Electric car boom in Ind. city goes bust
(CBS News) ELKHART, Ind. - Elkhart, Indiana lost jobs faster than any other city in the country in 2009. Both Democrats and Republicans promised to re-energize manufacturing in the city, backing a new electric car plant. But as CBS News investigated, instead of a boom, things went bust.
With unemployment peaking above 20 percent, Elkhart, Indiana was at the white-hot center of the economic meltdown, and a natural launch point for President Obama's electric vehicle initiative.
" So that's why I'm here today," the president said three years ago. "To announce $2.4 billion in highly competitive grants."
Republican Gov. Mitch Daniels was also on board in convincing Norwegian company Think Global to open a plant in Elkhart to build Think City electric cars with a sticker price of about $42,000.
As incentive, the federal government offered Think City $17 million in stimulus tax credits.
Dorinda Heiden-Guss heads up the local economic development effort. "We were excited," she said. "We were invigorated at a very devastating time."
But it turns out the company had a checkered track record, including three previous bankruptcies. We recently visited Think City's Indiana plant, and here's what we found: a largely empty warehouse.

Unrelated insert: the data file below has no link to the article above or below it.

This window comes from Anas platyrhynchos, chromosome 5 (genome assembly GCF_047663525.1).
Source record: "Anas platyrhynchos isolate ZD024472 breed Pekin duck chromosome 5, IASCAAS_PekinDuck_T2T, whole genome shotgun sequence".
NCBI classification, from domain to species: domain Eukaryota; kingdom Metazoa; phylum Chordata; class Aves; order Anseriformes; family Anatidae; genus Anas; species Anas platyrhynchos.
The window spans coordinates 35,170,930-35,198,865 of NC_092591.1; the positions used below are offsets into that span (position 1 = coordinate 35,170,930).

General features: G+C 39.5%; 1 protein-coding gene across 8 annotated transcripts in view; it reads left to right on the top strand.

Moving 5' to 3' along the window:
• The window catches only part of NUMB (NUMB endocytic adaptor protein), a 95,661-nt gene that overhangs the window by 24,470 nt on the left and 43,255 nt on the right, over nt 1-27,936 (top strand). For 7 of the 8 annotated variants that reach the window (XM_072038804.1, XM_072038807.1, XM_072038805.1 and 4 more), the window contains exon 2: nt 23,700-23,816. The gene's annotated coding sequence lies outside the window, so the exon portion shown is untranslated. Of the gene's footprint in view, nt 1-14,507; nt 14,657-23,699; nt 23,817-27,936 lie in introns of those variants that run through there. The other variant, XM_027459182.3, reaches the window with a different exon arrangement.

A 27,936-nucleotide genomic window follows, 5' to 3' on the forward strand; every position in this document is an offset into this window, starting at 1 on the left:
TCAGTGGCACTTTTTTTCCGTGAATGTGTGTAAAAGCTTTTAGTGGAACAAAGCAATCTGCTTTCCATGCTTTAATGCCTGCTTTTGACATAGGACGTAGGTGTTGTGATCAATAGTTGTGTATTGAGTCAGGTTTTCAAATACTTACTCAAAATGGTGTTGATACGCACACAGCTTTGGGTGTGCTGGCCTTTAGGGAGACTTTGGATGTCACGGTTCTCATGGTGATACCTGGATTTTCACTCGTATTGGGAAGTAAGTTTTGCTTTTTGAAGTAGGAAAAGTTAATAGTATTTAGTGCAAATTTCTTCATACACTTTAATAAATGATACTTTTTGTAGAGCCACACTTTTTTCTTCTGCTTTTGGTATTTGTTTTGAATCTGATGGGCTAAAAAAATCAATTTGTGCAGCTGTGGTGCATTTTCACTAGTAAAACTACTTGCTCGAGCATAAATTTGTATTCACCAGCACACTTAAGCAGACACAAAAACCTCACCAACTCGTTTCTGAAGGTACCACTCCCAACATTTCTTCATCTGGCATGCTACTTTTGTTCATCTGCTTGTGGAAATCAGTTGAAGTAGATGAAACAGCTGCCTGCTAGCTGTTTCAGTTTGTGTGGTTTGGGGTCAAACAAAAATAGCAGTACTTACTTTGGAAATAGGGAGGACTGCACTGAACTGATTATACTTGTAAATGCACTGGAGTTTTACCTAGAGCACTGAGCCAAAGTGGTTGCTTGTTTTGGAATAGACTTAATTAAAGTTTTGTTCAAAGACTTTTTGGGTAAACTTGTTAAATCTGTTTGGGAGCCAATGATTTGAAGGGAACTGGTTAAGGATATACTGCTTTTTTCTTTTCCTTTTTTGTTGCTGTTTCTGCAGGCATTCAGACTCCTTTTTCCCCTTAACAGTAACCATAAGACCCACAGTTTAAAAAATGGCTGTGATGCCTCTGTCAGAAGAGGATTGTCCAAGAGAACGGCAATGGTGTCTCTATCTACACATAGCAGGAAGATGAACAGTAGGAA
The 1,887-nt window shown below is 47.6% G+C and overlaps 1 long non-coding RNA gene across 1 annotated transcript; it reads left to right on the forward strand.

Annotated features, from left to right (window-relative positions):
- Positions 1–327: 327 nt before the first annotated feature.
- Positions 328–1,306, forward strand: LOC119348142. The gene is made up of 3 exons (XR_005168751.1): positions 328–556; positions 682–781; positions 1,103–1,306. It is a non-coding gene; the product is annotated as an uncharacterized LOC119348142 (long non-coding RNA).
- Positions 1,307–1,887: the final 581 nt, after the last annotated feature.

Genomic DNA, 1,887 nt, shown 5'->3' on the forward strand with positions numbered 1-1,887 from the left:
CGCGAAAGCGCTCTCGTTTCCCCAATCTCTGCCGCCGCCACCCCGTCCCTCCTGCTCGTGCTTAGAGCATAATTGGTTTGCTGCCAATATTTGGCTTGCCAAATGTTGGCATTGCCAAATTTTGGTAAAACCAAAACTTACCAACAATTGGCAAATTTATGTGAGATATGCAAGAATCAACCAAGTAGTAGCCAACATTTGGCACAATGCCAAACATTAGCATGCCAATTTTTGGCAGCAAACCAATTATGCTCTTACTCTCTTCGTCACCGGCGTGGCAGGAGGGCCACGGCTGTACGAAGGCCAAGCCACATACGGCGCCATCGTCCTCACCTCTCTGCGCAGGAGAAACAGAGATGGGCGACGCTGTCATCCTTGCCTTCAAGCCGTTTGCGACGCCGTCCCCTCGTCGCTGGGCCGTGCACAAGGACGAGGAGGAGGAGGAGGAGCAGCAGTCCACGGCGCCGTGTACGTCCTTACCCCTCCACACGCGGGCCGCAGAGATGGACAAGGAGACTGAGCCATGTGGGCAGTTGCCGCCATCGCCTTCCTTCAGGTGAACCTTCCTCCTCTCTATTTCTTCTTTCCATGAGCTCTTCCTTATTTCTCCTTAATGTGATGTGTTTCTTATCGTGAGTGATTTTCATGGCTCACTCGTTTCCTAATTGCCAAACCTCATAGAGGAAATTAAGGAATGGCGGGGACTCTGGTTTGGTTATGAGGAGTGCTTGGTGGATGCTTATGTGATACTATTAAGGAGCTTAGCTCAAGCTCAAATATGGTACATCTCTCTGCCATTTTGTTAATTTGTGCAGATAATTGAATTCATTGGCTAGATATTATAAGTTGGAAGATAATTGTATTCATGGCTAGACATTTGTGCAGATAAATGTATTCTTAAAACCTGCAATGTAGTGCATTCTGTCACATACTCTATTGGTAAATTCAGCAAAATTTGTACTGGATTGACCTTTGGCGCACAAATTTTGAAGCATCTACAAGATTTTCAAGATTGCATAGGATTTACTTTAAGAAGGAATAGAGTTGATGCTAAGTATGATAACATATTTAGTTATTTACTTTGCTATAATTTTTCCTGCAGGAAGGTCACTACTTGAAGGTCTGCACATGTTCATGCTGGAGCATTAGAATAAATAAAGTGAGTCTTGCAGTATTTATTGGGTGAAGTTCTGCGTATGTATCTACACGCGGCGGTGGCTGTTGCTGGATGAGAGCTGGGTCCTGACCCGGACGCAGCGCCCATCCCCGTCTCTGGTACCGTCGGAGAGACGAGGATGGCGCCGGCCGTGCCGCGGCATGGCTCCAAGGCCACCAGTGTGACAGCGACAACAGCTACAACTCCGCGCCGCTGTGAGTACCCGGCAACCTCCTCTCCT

Everybody hoped that by this time there would be more than 400 workers inside a bustling plant. Instead, today, there are just two workers at Think City. Rodney and Josh are slowly finishing assembly on a few dozen 2011 models shipped in from Norway.
We were able to drive a Think City car around the empty space where investors once envisioned an assembly line churning out 20,000 vehicles a year.
Now in its fourth bankruptcy, Think Global has been bought by a Russian investor who didn't return our calls.
Think's woes caused one of its investors, Ener1, to file for bankruptcy in January. Ener1 spent a $55 million federal grant to make batteries at this factory in Indianapolis for Think City cars.
So what happened? "The market has not been what everybody anticipated it to be with electric vehicles," said Heiden-Guss.
Indiana had hoped to become the electric car capital. What would Heiden-Guss say about that today? "You can hope for a lot of things, she said. "What reality is is something different oftentimes."
On the bright side, Elkhart's jobless rate is less than half what it was before Think City came to town. But that's due to an uptick in other manufacturing after electric cars ran out of juice.
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